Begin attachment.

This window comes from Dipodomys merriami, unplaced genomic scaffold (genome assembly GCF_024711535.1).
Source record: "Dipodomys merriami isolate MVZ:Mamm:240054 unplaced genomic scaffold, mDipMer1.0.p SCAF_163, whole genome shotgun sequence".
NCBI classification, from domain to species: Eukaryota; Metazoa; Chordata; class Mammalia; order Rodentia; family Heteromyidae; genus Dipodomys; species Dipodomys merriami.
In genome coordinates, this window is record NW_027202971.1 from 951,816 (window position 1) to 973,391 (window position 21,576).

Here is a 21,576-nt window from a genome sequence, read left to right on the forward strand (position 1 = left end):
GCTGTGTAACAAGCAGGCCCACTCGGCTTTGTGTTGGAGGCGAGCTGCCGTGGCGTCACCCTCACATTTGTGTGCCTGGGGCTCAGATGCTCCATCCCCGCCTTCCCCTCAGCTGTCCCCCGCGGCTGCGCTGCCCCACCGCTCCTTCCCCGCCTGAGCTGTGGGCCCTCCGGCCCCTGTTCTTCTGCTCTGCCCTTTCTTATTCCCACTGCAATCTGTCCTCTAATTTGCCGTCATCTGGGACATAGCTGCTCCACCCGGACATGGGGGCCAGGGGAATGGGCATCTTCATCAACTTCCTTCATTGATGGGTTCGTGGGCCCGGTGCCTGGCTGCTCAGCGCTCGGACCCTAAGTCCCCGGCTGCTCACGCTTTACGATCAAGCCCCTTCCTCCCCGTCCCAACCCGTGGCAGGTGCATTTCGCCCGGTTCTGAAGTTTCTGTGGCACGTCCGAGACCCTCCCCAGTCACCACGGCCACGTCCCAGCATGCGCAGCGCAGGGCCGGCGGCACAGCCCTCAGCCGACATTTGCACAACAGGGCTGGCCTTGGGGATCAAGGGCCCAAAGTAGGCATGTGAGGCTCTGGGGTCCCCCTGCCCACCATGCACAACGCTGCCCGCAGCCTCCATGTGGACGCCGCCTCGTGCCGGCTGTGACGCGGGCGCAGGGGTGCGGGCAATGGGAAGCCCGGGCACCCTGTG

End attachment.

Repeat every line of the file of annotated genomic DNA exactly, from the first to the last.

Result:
This window comes from Dipodomys merriami, unplaced genomic scaffold (genome assembly GCF_024711535.1).
Source record: "Dipodomys merriami isolate MVZ:Mamm:240054 unplaced genomic scaffold, mDipMer1.0.p SCAF_163, whole genome shotgun sequence".
NCBI classification, from domain to species: Eukaryota; Metazoa; Chordata; class Mammalia; order Rodentia; family Heteromyidae; genus Dipodomys; species Dipodomys merriami.
In genome coordinates, this window is record NW_027202971.1 from 951,816 (window position 1) to 973,391 (window position 21,576).

Here is a 21,576-nt window from a genome sequence, read left to right on the forward strand (position 1 = left end):
GCTGTGTAACAAGCAGGCCCACTCGGCTTTGTGTTGGAGGCGAGCTGCCGTGGCGTCACCCTCACATTTGTGTGCCTGGGGCTCAGATGCTCCATCCCCGCCTTCCCCTCAGCTGTCCCCCGCGGCTGCGCTGCCCCACCGCTCCTTCCCCGCCTGAGCTGTGGGCCCTCCGGCCCCTGTTCTTCTGCTCTGCCCTTTCTTATTCCCACTGCAATCTGTCCTCTAATTTGCCGTCATCTGGGACATAGCTGCTCCACCCGGACATGGGGGCCAGGGGAATGGGCATCTTCATCAACTTCCTTCATTGATGGGTTCGTGGGCCCGGTGCCTGGCTGCTCAGCGCTCGGACCCTAAGTCCCCGGCTGCTCACGCTTTACGATCAAGCCCCTTCCTCCCCGTCCCAACCCGTGGCAGGTGCATTTCGCCCGGTTCTGAAGTTTCTGTGGCACGTCCGAGACCCTCCCCAGTCACCACGGCCACGTCCCAGCATGCGCAGCGCAGGGCCGGCGGCACAGCCCTCAGCCGACATTTGCACAACAGGGCTGGCCTTGGGGATCAAGGGCCCAAAGTAGGCATGTGAGGCTCTGGGGTCCCCCTGCCCACCATGCACAACGCTGCCCGCAGCCTCCATGTGGACGCCGCCTCGTGCCGGCTGTGACGCGGGCGCAGGGGTGCGGGCAATGGGAAGCCCGGGCACCCTGTG